Chicago resists putting life rings at risky lake piers

Updated 9/10/2021 1:09 PM

CHICAGO -- The Chicago Park District said it plans to put life rings along the Lake Michigan waterfront but only in areas that are considered safe to swim, upsetting the mother of a college student who drowned off a pier.

"I'm infuriated,' said Maria Diaz, whose son, Miguel Cisneros, drowned last month in the Rogers Park neighborhood.


'Don't they have kids; aren't they mothers, fathers? And how would they feel if (it were) their son?' Diaz said. "Because, believe me, you never think about this until it hits home. And it can happen to anyone.'

Cisneros, 19, drowned on Aug. 22, a few weeks before his planned departure for Columbia University in New York. A vigil for him was held Tuesday night.

Rogers Park residents have put life rings on the pier near where Cisneros died but they have been removed by the Park District, the Chicago Tribune reported.

Instead, the Park District is discussing ways to restrict access to the piers while installing life rings elsewhere where it's 'safe to swim,' general counsel Timothy King said.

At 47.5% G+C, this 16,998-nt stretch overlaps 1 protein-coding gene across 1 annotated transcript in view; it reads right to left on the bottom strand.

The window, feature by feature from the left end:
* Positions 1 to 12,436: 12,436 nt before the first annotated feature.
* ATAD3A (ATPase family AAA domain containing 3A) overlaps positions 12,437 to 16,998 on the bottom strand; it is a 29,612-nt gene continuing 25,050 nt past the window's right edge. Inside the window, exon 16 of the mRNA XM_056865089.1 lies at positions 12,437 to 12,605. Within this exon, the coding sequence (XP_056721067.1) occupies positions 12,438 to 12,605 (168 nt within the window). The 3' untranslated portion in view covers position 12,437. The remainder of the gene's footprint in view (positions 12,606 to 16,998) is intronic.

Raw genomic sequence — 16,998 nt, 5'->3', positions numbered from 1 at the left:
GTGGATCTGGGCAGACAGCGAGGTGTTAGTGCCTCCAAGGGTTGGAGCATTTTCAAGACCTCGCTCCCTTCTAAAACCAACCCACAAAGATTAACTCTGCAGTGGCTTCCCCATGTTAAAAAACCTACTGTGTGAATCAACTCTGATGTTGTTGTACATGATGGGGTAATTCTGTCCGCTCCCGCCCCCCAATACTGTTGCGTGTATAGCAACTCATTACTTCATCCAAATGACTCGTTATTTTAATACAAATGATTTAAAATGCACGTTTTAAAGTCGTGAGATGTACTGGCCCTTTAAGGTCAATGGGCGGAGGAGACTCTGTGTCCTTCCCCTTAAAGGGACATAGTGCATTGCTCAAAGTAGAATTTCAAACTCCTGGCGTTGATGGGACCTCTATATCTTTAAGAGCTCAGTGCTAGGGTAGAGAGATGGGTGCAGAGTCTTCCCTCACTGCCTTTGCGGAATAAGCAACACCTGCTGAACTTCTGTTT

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At a Wednesday meeting, a law professor said the Park District could be exposing itself to liability if life rings are placed in other locations. Water safety specialist Gerry Dworkin said the rings can be hard to throw accurately from a beach, though they can be effective if dropped to a struggling swimmer near a pier.

At least 78 people have drowned this year in the Great Lakes, including 36 in Lake Michigan, according to the Great Lakes Surf Rescue Project. Not all Lake Michigan deaths were in Illinois.

'With drowning, flotation is the key. ... Because when you give them something that floats, you are giving them hope of survival. You are giving them their only chance to live," said Dave Benjamin, the group's director.

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